March 29, 2020

Vacation for a cause

Fourteen students of the College are set to embark on a mission to El Salvador for peace and prosperity on June 1, 2007.

Titled “The El Salvador Solidarity Project 06-07,” the students will stay in the country’s capital, San Salvador, and work with the Women’s Cooperative of Mariona, a group of women and children who make a living by making crafts; and El Canton, a local community center.

El Salvador, a third-world country that suffers from both poverty and political strife, does not seem like the ideal place for a college student to spend the summer. Not only are these students undertaking this daunting task, they are doing it without any kind of financial backing.

Ashley Reichelmann, senior secondary education/English and women’s and gender studies major, and Laura Hopps, English major at Boston College, have been working to organize the trip since May. The trip is not affiliated with the College or any other organization.

“Unfortunately, the global department requires 18-24 months to get approval (for a trip) and we were not willing to wait that long,” Reichelmann said.

Participants in the trip were chosen based on their answers to three questions, which asked what solidarity means to the applicant personally, what experiences has the applicant had to call for this trip and what the applicant hopes to gain from the trip.

“(El Salvador) is one of those places you can read and read about, but it is so much more to go down there and experience first hand the conditions these people live in every day,” Kari Osmond, sophomore women’s and gender studies and political science major, said. “Half of the population lives under poverty, and (close to) 23 percent live on less than $1 a day. It’s mind-blowing.”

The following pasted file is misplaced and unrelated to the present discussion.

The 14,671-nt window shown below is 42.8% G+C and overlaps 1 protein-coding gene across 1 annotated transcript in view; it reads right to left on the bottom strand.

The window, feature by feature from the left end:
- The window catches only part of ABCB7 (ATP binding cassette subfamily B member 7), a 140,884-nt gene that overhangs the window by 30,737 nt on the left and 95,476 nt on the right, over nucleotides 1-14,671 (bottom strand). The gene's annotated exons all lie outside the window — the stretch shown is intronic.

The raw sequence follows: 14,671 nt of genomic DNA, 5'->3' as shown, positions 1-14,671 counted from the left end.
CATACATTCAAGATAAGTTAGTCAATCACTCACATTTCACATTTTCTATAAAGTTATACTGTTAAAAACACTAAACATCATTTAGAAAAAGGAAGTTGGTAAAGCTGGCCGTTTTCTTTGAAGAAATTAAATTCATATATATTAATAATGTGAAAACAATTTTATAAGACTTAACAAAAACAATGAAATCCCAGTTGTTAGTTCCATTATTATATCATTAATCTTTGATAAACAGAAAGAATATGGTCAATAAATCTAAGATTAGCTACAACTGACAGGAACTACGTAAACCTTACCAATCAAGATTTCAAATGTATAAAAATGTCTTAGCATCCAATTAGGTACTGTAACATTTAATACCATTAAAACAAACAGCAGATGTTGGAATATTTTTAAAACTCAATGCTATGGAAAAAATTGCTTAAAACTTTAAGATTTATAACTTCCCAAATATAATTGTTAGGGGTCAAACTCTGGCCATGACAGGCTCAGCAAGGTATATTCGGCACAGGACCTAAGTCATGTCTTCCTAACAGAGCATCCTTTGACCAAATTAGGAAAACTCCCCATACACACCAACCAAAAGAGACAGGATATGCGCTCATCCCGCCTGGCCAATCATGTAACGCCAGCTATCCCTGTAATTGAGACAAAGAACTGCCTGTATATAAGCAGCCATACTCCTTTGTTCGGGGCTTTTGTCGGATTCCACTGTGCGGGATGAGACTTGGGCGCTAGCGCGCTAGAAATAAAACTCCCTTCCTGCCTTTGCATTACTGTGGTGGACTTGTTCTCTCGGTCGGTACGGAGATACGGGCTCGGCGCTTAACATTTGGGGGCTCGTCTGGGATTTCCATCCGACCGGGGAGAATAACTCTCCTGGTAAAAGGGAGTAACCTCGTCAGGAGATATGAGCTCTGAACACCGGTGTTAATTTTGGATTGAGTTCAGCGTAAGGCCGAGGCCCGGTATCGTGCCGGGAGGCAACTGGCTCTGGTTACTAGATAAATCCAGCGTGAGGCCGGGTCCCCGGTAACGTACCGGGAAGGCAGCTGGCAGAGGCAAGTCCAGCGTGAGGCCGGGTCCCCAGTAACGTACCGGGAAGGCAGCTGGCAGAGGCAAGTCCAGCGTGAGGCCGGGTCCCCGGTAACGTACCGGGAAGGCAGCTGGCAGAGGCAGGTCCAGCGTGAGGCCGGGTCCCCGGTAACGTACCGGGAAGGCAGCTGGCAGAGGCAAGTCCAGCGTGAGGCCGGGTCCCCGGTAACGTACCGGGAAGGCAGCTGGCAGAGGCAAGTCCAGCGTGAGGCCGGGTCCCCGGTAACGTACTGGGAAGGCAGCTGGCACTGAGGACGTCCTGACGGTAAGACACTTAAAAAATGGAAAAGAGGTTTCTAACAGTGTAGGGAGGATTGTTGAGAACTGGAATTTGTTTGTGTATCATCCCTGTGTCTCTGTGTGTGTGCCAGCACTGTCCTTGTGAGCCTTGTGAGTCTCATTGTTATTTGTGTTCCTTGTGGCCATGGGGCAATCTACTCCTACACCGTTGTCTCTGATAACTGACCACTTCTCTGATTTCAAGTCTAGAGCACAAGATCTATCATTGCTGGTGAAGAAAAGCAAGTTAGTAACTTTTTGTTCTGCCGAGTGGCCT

Reichelmann said they will meet with the mayor of San Salvador, the two established political parties (ARENA and FMLN), and the only feminist group in the country, “Las Dignas.”

Reichelmann was adamant about the treatment of women in El Salavador, blaming both the Catholic religion’s powerful influence in the region as well as “the machismo culture” instituted by the government.

The students need to raise $22,000 by June to cover their trip.

“We have been working on fundraising since September and we are well on our way,” Reichelmann said. “Letter-writing and odd jobs have been our largest source of funds . We are also working with some powerful women in the state who are helping us think of fundraising projects.”

Questions, concerns, comments, job requests and fundraising ideas should be e-mailed

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